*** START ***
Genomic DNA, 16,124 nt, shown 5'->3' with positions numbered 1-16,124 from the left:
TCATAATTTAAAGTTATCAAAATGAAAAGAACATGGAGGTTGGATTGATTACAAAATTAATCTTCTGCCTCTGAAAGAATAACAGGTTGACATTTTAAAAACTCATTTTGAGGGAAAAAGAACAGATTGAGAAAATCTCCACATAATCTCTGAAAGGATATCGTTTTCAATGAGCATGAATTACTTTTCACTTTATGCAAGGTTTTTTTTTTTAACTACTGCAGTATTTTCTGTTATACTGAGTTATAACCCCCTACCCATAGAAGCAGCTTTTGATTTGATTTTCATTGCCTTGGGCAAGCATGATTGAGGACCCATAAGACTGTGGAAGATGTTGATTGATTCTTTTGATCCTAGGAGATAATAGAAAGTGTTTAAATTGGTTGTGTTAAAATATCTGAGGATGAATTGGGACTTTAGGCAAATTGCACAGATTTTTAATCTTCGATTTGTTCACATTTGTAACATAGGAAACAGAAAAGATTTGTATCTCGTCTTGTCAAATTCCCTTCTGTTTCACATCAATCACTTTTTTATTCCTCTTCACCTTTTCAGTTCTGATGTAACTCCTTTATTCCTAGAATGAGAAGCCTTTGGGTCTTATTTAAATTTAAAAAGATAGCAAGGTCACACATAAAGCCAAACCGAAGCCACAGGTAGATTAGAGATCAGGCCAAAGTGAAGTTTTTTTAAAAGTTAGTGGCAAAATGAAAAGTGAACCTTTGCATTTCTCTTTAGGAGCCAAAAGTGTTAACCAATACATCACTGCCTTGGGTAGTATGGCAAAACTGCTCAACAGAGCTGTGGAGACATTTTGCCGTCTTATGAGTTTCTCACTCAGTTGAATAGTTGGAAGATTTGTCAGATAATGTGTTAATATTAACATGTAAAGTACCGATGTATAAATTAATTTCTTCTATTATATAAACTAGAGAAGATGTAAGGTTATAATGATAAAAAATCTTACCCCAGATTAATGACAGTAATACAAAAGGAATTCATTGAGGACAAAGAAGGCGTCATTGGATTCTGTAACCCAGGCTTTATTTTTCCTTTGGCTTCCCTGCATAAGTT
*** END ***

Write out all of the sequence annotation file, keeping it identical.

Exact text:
Genomic DNA, 16,124 nt, shown 5'->3' with positions numbered 1-16,124 from the left:
TCATAATTTAAAGTTATCAAAATGAAAAGAACATGGAGGTTGGATTGATTACAAAATTAATCTTCTGCCTCTGAAAGAATAACAGGTTGACATTTTAAAAACTCATTTTGAGGGAAAAAGAACAGATTGAGAAAATCTCCACATAATCTCTGAAAGGATATCGTTTTCAATGAGCATGAATTACTTTTCACTTTATGCAAGGTTTTTTTTTTTAACTACTGCAGTATTTTCTGTTATACTGAGTTATAACCCCCTACCCATAGAAGCAGCTTTTGATTTGATTTTCATTGCCTTGGGCAAGCATGATTGAGGACCCATAAGACTGTGGAAGATGTTGATTGATTCTTTTGATCCTAGGAGATAATAGAAAGTGTTTAAATTGGTTGTGTTAAAATATCTGAGGATGAATTGGGACTTTAGGCAAATTGCACAGATTTTTAATCTTCGATTTGTTCACATTTGTAACATAGGAAACAGAAAAGATTTGTATCTCGTCTTGTCAAATTCCCTTCTGTTTCACATCAATCACTTTTTTATTCCTCTTCACCTTTTCAGTTCTGATGTAACTCCTTTATTCCTAGAATGAGAAGCCTTTGGGTCTTATTTAAATTTAAAAAGATAGCAAGGTCACACATAAAGCCAAACCGAAGCCACAGGTAGATTAGAGATCAGGCCAAAGTGAAGTTTTTTTAAAAGTTAGTGGCAAAATGAAAAGTGAACCTTTGCATTTCTCTTTAGGAGCCAAAAGTGTTAACCAATACATCACTGCCTTGGGTAGTATGGCAAAACTGCTCAACAGAGCTGTGGAGACATTTTGCCGTCTTATGAGTTTCTCACTCAGTTGAATAGTTGGAAGATTTGTCAGATAATGTGTTAATATTAACATGTAAAGTACCGATGTATAAATTAATTTCTTCTATTATATAAACTAGAGAAGATGTAAGGTTATAATGATAAAAAATCTTACCCCAGATTAATGACAGTAATACAAAAGGAATTCATTGAGGACAAAGAAGGCGTCATTGGATTCTGTAACCCAGGCTTTATTTTTCCTTTGGCTTCCCTGCATAAGTT